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These snapshots are intended for practitioners and researchers involved in designing, improving, or evaluating HMRE programs. They present three HMRE Pathways-to-Outcomes models that visually represent hypothesized links between program activities and intended outcomes. Each model reflects an aspect of program design and implementation: (1) curriculum and delivery, (2) maximizing participation, and (3) addressing couple and individual characteristics.
Accompanying each model is a recommendation table that provides research questions that could be addressed in future evaluations to build the evidence base. These questions are informed by the program activities included in the pathways-to-outcomes models. Answering these questions may help determine how best to implement the program activities and whether they can be considered effective or evidence-based. The purpose of the models and recommendations is to advance the field of HMRE programming by suggesting future directions for research.
The Administration for Children and Families (ACF) has funded multiple rigorous evaluations of Healthy Marriage and Relationship Education (HMRE) programs. These evaluations have demonstrated positive impacts for HMRE program participants and provided in-depth documentation of the implementation of HMRE programs. Despite offering important contributions to the body of knowledge on HMRE programs and their impacts, these evaluations were not designed to identify specific program activities that contributed to impacts. To help address this gap, OFA directed Mathematica to create a set of HMRE Pathways-to-Outcomes models to explore hypothesized links between program activities and intended outcomes for adult couples.
Key Findings and Highlights
Hypotheses for each HMRE Pathways-to-Outcomes model, and examples of associated evidence-informed strategies for HMRE programming are as follows:
- Couple functioning outcomes may improve through programs’ selection and implementation of HMRE curricula.
- Select curricula with evidence for improving outcomes related to couple functioning for the target population.
- Be intentional in evaluating the background, demographic characteristics, and professional experiences of the facilitators in relation to the population being served.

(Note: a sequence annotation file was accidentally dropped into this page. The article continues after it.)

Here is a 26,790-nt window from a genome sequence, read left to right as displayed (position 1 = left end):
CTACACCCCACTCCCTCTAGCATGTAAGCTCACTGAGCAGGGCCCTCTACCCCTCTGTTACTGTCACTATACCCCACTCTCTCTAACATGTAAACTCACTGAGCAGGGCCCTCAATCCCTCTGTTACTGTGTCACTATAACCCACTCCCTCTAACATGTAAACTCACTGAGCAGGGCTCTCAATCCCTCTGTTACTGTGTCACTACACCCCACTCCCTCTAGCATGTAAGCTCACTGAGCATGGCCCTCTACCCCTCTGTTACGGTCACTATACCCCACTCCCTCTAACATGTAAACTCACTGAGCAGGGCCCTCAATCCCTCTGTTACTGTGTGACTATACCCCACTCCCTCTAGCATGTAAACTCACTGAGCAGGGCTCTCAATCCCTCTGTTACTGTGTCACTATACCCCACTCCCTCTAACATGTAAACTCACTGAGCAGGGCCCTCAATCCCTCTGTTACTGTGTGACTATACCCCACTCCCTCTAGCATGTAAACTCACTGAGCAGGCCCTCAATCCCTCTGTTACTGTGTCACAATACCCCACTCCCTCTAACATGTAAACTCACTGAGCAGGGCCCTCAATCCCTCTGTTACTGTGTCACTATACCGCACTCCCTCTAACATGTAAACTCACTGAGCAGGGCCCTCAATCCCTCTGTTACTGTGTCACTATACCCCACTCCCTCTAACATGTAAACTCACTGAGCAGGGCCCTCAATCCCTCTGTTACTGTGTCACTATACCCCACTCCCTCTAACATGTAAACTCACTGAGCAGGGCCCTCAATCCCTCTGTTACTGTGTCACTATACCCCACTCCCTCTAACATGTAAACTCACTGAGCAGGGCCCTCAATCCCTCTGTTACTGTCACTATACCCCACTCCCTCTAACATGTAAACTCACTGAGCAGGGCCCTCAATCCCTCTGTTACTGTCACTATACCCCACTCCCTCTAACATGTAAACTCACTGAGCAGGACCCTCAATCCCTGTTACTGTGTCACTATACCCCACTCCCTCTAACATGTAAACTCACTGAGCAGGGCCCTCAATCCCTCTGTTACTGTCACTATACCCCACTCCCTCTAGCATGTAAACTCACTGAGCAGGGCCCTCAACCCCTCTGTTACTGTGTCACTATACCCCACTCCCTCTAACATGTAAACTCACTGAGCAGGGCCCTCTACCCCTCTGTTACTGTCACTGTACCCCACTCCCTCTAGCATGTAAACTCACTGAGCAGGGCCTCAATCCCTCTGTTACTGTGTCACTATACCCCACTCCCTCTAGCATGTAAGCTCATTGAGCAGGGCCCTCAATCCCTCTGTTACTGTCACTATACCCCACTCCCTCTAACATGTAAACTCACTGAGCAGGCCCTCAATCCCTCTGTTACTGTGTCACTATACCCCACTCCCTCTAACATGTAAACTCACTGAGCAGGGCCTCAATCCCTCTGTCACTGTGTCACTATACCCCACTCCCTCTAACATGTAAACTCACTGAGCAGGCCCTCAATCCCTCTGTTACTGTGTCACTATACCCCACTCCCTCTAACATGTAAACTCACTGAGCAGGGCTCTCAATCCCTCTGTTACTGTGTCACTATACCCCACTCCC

- Provide facilitators with training on the curriculum’s content and skills training to facilitate sessions and to help them relate to and address participants’ needs.
- Increased participation in HMRE curriculum workshops may improve couple functioning outcomes.
- Provide individualized case management services that include assessments of needs and barriers related to participation.
- Offer a variety of workshop schedules and give participants regular reminders.
- Foster the development of relationships between participants and program staff and among participants.
- HMRE programs that account for or address potential couple-level and individual factors such as relationship distress, commitment, race/ethnicity and/or economic disadvantage may be more likely to improve couple functioning outcomes.
- Tailor recruitment methods for the target population.
- Select a curriculum designed or adapted for the target population.
The Mathematica team generated the models described in the brief from HMRE federal evaluation reports, peer-reviewed literature, and input from HMRE researchers and practitioners. To develop the recommendations table that accompanies each model, we transformed key activities from the models into a condensed list of specific strategies for grantees to consider adopting. For each strategy, we developed multiple targeted research questions that could be addressed in future evaluations.
Friend, Daniel, Amy Overcash, Pamela Holcomb, and Heather Zaveri (2020). Pathways-To-Outcomes Snapshots: Tools for Building Evidence for Healthy Marriage and Relationship Education (HMRE) Programs. OPRE Brief # 2020-116. Washington, DC: Office of Planning, Research, and Evaluation, Administration for Children and Families, U.S. Department of Health and Human Services.